By: Ben Long. Reprinted with permission by MeatEater.
Ruffed grouse are widely considered one of the more delectable upland game birds. But did you know they might also be poisonous?
Odd as it seems, there is a fairly extensive—and largely forgotten—body of medical literature detailing unfortunate souls who have been poisoned by eating ruffed grouse. Curiously, these poisonings dropped off with the invention of hunting seasons, which protected grouse when they happen to pose the largest risk.
A document entitled “Dietary Roulette”, posted on the University of California-Davis website, both explains the phenomenon and raises unanswered questions.
During the 1700s and 1800s, wild game was common fare on American tables, at home and in restaurants. Market hunters provided markets with waterfowl and upland birds by the trainload.
The first recorded example of ruffed grouse poisoning was published in 1798, just a few decades after the American Revolution. A Philadelphia physician described a dinner party that noshed on “pheasant,” as grouse were commonly called. Unfortunate diners suffered a variety of weird symptoms, including giddiness, flushing, vomiting, delirium, weak pulse, and “greatest debility, which threatened death.” Often, patients experienced temporary blindness, paralysis, or loss of speech.
Some were saved when administered fluids that prompted vomiting, the doc reported. “In some other cases…either death or protracted recovery ensued.”
Between 1798 and 1886, nearly two dozen doctors painstakingly described cases of ruffed grouse poisoning, from Halifax to New York City. Four of these cases left someone dead. Oddly, these poisonings only occurred in late winter, the month of February, and in northeastern North America.
Could this be simply a case of common food poisoning that diners suffered from ingesting bacteria on dirty or under-cooked grouse meat? After all, microbiology was poorly understood at the time.
While food poisoning cannot be ruled out, there are some gaps in that logic. For one, if the pathogen were some bacteria like botulism, one would expect it to be more common in warmer months. Yet all reports of grouse poisoning occurred in the dead of winter. Second, botulism is very often fatal. Grouse poisoning, while acute, was most often temporary. Neurological symptoms associated with ruffed grouse poisoning aren’t unheard of in bacterial infections but are not the norm.
One explanation of ruffed grouse poisoning goes like this: In some cases, particularly late winter, ruffed grouse eat plants that are edible to them but toxic to people. Some amounts of these toxins remain in the flesh of the bird and can sicken humans who are susceptible to them. In particular, sheepshead laurel has been assumed as a culprit.
This plant-bird-human poisoning cycle has been documented by scientists, if not extensively researched, elsewhere with European quail and Australian pigeons.
“The question of whether or not laurel toxins circulate or accumulate in grouse at levels sufficient to evoke a reaction in some consumers remains unanswered,” according to the Cal-Davis paper. However, grouse are known to eat at least 22 species of plants that are toxic to people. I frequently find snowberries in the crops of ruffies I harvest, even though I was taught in Boy Scouts that “Berries white/poisonous sight.”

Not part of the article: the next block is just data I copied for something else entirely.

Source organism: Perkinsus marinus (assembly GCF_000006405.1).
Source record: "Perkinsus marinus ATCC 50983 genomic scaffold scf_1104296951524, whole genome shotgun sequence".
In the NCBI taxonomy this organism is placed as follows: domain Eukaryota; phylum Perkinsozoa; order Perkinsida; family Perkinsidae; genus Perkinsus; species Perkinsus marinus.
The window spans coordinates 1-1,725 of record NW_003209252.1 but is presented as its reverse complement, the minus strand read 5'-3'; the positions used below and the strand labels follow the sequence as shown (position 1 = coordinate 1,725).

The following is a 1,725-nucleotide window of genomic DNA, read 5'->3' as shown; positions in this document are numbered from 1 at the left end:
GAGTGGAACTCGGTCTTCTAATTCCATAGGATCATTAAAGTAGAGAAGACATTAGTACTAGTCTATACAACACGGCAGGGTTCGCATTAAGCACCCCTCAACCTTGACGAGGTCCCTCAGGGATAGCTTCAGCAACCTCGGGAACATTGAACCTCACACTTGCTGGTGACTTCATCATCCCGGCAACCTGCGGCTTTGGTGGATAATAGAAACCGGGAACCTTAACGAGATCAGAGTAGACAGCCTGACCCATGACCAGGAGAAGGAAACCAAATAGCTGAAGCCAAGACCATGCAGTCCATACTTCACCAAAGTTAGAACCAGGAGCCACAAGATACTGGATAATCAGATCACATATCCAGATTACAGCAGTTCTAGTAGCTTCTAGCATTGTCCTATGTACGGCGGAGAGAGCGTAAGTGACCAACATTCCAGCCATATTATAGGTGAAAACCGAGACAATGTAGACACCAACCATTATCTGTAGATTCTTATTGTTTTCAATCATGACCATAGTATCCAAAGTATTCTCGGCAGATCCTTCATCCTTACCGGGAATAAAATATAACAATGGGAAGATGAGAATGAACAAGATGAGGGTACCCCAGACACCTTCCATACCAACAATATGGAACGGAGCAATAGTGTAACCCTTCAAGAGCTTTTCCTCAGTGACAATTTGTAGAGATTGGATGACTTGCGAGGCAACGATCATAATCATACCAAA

While once widely known, ruffed grouse poisoning virtually disappeared at the turn of the 20th century. This coincided with two big social changes. One, food sanitation improved as more and more people became more aware of the danger of germs. Almost simultaneously, wildlife conservation measures took hold, market hunting was eliminated, and grouse hunting was relegated to the fall.
In other words, conservation measures may have had the unintended consequence of warding off a food safety problem. Or that could be a coincidence.
What’s the bottom line? It’s hard to tell.
“Human poisoning from ruffed grouse can then be compared to a Gordian knot of tangled questions for scientists to answer before this unresolved problem of food safety is resolved,” the authors of the California paper wrote.
Puzzled, we reached out to MeatEater’s favorite meat scientist, Chris Calkins, a PhD. at the University of Nebraska. He recruited a graduate student, Nicolas Herrera, to help out.
“In simple terms, it is possible for humans to get sick from eating grouse that have been consuming certain evergreen shrubs,” Herrera wrote. “Fortunately, these are not the preferred diet and are typically consumed only when other food sources have diminished. That usually doesn’t occur until late winter. It’s my understanding that most grouse hunting seasons are in the fall, which suggests that most people are unlikely to run into this situation unless they are taking grouse out of season.”
Bottom line: enjoy your ruffed grouse but follow safe food handling habits and the law. You and your family will enjoy a delicious—and healthy—meal.
Link to MeatEater published article: